Thailand Travel Information

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thai_alphabet1

Thailand has never been colonized. One drawback about this is that most people speak only Thai language. However, learning English is mandatory in most schools. People in big cities can understand and speak English. Tourists will not have problem in Bangkok and other cities. For the remote areas, the tourists may have to invest a bit more attempt to communicate with local people.

Central or Standard Thai (or you can call it Bangkokian language) is understood by most people because it is taught in all schools and is the language used in all official media in Thailand. Apart from Central Thai is also spoken Southern Thai, Northern Thai and Esan (Northeastern Thai) which is very similar to the Laotian language. The local dialects can be very different from Central Thai with different pronounciations and even different words for the same thing.

The Thai language can seem a bit complicated at first. This is mainly because it is a tonal language, which means that what sounds like the same word for a westerner can be pronounced with five different tones, each tone giving the word a different meaning. The five tones are: Medium, Low, High, Falling and Rising tone (in addition to this some Southern dialects have an additional sixth tone, the high rising tone). If you are staying longer in Thailand and want to learn the language then take a language course in one of the plentyful language schools. One of the best (but unfortunately also one of the oldest) learning systems for Thai is AUA. The AUA language material consists of reading, writing and conversation materials as well as audio material. AUA language schools are also situated in the bigger cities of Thailand.

If you manage to pick up some words do not hesitate because of fear for pronouncing the words with wrong tones since Thais normally understand the meaning out of context. If pronounced wrongly there is a big chance that people will understand you and politely correct you by repeating the word with the proper pronunciation. However much or little Thai language you know, do not be a show-off because Thais hate that. If you just politely try to communicate with people in Thai language they will admire your efforts no matter how good it actually sounds and probably encourage you to learn some more.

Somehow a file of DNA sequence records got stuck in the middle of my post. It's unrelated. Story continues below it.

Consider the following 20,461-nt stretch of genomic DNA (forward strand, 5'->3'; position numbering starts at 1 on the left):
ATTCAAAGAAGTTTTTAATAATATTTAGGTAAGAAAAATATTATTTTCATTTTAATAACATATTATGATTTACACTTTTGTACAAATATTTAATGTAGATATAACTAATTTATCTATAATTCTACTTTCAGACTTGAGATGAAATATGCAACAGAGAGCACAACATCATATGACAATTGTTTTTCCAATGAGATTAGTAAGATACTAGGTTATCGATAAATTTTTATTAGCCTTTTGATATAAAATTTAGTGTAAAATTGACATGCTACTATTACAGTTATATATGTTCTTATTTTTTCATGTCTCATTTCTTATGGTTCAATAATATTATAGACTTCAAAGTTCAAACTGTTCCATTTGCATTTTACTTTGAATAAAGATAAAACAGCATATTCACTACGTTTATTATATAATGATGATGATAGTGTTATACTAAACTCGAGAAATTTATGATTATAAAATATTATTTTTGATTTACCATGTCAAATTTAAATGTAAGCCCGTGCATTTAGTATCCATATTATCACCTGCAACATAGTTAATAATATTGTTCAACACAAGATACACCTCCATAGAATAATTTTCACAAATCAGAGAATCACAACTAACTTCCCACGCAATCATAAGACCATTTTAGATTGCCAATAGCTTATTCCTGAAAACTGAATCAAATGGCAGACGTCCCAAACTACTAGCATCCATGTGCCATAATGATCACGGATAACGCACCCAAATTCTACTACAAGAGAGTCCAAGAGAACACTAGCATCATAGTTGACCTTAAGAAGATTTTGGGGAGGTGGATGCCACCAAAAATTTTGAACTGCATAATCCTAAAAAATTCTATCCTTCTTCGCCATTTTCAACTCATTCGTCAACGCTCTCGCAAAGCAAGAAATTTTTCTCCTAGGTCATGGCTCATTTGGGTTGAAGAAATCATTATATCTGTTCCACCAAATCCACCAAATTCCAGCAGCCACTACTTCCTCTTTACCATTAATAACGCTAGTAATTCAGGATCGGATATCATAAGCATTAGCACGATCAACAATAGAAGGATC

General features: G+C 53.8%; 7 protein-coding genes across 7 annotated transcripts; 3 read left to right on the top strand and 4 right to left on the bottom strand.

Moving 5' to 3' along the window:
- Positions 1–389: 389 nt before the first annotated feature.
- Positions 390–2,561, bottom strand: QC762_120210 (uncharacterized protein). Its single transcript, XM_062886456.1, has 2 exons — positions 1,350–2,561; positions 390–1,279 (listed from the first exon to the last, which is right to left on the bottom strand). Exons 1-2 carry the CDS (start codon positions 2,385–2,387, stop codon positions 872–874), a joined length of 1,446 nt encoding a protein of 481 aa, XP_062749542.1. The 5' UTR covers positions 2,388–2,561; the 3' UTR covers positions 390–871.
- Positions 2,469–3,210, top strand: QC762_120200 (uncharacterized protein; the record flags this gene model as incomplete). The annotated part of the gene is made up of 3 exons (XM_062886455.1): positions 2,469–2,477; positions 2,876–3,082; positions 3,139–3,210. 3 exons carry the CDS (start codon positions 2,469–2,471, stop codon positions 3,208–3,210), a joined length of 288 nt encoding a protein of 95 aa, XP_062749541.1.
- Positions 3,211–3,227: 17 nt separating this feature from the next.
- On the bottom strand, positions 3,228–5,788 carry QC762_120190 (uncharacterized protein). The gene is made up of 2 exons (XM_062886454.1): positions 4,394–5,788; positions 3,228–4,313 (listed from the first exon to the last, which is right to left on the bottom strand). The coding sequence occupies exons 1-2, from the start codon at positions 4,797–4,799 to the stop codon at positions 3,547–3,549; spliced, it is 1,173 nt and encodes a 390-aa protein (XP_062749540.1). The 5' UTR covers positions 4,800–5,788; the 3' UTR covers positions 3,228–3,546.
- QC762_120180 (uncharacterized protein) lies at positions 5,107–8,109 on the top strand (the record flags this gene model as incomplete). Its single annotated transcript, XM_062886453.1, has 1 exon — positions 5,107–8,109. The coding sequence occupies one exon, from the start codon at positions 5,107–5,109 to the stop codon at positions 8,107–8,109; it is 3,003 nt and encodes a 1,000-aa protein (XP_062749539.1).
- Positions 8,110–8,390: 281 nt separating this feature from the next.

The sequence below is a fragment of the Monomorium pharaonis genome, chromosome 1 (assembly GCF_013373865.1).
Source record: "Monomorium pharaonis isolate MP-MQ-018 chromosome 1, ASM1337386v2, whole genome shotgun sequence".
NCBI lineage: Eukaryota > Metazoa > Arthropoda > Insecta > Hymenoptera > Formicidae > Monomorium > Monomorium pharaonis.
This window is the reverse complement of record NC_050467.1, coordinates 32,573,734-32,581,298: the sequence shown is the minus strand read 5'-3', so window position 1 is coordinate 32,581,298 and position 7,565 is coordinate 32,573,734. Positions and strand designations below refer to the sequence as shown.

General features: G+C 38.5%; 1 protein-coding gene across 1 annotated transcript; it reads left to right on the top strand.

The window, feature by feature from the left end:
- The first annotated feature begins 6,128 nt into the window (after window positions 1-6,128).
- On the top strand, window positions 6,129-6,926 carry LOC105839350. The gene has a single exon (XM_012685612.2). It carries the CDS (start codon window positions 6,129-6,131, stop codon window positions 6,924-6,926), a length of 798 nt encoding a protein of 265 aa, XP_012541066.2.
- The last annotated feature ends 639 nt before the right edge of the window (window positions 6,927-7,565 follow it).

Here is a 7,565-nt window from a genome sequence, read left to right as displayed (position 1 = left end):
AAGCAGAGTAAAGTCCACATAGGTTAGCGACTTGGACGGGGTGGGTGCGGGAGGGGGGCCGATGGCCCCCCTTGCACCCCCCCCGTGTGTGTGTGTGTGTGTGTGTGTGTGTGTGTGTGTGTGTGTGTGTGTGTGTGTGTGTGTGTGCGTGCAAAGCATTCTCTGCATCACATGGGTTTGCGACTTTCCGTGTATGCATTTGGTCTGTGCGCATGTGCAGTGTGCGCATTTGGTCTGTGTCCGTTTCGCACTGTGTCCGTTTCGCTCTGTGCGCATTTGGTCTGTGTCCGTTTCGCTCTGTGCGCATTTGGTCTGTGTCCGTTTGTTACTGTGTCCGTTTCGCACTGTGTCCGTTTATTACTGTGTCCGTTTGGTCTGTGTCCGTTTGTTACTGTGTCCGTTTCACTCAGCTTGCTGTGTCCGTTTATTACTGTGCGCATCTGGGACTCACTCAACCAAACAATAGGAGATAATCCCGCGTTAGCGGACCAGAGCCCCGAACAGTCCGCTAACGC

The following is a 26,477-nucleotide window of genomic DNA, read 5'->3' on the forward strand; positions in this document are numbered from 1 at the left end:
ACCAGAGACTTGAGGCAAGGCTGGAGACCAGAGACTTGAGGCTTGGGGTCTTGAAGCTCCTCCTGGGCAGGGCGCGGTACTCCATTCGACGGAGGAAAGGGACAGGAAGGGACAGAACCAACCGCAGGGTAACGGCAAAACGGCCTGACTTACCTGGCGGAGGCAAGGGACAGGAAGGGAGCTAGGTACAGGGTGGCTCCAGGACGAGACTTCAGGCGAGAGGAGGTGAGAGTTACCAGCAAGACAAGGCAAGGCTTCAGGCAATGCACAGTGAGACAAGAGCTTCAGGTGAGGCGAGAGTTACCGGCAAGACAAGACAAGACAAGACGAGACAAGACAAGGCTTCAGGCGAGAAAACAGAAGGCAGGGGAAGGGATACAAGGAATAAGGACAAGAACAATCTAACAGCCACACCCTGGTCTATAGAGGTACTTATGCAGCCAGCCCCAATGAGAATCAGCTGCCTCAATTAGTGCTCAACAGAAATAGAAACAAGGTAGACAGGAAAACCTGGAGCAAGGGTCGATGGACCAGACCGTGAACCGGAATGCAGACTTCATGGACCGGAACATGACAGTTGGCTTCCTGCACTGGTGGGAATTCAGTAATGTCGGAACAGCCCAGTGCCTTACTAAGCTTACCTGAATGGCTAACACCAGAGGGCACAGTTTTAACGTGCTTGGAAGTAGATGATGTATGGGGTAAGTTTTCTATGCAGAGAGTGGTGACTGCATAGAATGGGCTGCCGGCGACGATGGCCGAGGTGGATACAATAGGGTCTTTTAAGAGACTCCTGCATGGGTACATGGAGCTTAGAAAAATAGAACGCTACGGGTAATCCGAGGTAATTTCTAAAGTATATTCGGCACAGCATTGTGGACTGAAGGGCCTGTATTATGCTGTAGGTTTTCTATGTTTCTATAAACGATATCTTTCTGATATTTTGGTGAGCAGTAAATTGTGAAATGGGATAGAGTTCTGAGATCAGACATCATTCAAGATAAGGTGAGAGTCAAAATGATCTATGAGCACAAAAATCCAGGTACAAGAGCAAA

As mentioned English is widely understood in the big cities and you might find that people will be very happy to talk to you if not just to practice their English. Some people pronounce the English words after Thai pronunciation rules which means that it sometimes sounds quite funny for a Westerner (or Farang as it is called in Thai). One example is Siam Square which should be pronounced "Saiaam Saquare" after Thai pronunciation rules. Another funny example is that the Scandinavian male name Sven should be pronounced Saven (when pronounced it sounds like Seven). This is not only Sven's that find it funny but also Thai people find it entertaining.

The Thai script is a syllabic alphabet based on the Brahmi script adapted to write the Thai or Siamese language. Its invention is attributed to King Ramkhamhaeng, who reigned from 1275 to 1317. It is also possible that the Khmer alphabet might have had an influence on the Thai alphabet. The oldest Thai inscription dates from 1283.

The Thai script has some very complex rules on how letters are pronounced. Often multiple letters represent the same sound. This is partially due to the fact that many sounds found in Indian languages did not exist in the Thai language, so letters representing similar sounds in Indian languages came to represent the same sound in Thai, and also due to phonological changes in the Thai language in the past hundreds of years that have merged different sounds into the a single sound.

On the other hand, the sounds of many Thai letters differ depending on whether the letter occurs at the start or the end of a syllable. There are only six consonants that can end a syllable, namely /p/, /t/, /k/, /m/, /n/, and /ng/, but nearly all letters can occur at the end of a syllable (but pronounced as one of these six consonants).